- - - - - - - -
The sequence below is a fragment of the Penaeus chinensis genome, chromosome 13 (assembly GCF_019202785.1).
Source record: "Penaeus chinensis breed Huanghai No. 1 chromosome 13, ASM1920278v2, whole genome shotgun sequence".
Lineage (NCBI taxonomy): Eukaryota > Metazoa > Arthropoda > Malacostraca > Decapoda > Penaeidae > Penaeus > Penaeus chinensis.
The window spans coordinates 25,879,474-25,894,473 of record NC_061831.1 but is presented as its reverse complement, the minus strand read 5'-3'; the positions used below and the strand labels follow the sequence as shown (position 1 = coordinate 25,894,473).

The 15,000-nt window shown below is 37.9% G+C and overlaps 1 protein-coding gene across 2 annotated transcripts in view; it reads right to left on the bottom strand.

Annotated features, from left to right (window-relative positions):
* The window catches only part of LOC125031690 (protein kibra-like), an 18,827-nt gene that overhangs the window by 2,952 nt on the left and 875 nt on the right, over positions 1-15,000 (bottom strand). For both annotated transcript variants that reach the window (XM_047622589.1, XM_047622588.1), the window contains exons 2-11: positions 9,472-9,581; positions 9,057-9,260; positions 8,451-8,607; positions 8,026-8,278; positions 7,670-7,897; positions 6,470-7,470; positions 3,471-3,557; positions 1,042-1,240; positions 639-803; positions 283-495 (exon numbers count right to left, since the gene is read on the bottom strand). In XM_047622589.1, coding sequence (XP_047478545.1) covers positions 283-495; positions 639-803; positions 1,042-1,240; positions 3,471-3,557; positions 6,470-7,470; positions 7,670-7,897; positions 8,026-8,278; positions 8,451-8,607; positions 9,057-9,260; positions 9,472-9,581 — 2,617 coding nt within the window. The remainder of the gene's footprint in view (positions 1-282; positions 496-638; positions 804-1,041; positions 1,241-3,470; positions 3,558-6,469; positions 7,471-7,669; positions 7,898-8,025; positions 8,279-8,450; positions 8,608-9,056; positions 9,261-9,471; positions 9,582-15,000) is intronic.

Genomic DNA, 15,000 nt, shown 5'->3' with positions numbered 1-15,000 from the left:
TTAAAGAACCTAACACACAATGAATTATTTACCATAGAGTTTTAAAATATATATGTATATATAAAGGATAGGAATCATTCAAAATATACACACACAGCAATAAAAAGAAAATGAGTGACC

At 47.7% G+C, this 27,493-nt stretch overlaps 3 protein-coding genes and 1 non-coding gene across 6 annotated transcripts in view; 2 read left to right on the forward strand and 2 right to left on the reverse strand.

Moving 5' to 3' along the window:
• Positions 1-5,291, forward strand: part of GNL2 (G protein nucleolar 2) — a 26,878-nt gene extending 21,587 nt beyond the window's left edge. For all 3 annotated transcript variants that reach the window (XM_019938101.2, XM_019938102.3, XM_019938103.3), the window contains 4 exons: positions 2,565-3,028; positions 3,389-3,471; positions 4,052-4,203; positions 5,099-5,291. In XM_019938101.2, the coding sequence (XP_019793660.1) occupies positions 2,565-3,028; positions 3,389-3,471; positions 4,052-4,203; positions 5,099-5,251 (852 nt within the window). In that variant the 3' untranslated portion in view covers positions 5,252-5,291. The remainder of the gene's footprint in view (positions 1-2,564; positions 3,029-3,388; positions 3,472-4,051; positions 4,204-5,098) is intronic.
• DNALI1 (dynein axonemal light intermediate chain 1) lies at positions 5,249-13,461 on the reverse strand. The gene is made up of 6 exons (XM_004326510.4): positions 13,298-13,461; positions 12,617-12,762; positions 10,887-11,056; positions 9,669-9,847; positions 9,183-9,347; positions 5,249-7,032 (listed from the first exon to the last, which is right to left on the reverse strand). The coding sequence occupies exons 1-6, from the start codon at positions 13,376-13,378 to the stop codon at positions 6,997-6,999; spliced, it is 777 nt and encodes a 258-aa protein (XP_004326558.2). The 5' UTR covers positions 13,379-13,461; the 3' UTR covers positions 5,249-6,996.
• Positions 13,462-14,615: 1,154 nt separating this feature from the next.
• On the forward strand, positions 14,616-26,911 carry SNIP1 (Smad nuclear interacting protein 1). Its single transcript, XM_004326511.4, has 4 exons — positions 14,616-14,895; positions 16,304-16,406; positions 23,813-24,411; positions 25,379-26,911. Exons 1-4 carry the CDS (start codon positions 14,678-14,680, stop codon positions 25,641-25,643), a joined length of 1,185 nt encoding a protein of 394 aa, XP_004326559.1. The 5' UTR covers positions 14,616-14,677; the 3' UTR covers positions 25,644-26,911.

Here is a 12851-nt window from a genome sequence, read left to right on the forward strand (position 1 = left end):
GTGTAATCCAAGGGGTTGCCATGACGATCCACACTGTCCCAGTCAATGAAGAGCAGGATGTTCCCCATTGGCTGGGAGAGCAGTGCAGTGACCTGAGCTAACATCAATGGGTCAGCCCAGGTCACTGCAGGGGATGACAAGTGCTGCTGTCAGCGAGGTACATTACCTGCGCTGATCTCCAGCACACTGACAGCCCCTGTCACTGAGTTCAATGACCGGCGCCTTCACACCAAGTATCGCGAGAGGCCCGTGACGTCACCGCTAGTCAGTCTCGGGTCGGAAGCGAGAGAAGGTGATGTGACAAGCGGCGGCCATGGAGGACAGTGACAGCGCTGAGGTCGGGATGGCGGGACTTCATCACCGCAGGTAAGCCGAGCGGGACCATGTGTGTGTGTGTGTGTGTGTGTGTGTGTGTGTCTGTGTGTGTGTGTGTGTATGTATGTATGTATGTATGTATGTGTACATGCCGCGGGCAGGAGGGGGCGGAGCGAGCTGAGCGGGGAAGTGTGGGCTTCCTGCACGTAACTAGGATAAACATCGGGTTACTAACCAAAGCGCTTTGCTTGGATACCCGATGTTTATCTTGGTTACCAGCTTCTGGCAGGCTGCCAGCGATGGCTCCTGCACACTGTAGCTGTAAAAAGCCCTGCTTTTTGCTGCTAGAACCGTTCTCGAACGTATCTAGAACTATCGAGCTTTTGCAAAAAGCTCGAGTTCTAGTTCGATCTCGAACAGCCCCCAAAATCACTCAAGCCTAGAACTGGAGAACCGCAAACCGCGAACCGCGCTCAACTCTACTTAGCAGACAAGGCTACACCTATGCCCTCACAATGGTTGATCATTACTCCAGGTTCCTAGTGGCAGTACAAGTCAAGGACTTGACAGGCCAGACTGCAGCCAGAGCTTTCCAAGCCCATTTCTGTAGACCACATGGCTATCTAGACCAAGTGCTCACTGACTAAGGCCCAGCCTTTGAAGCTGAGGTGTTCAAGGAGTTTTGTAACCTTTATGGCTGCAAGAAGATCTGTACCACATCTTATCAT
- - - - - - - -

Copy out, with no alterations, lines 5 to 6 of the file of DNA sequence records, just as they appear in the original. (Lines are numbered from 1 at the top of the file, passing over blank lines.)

The 15,000-nt window shown below is 37.9% G+C and overlaps 1 protein-coding gene across 2 annotated transcripts in view; it reads right to left on the bottom strand.

Annotated features, from left to right (window-relative positions):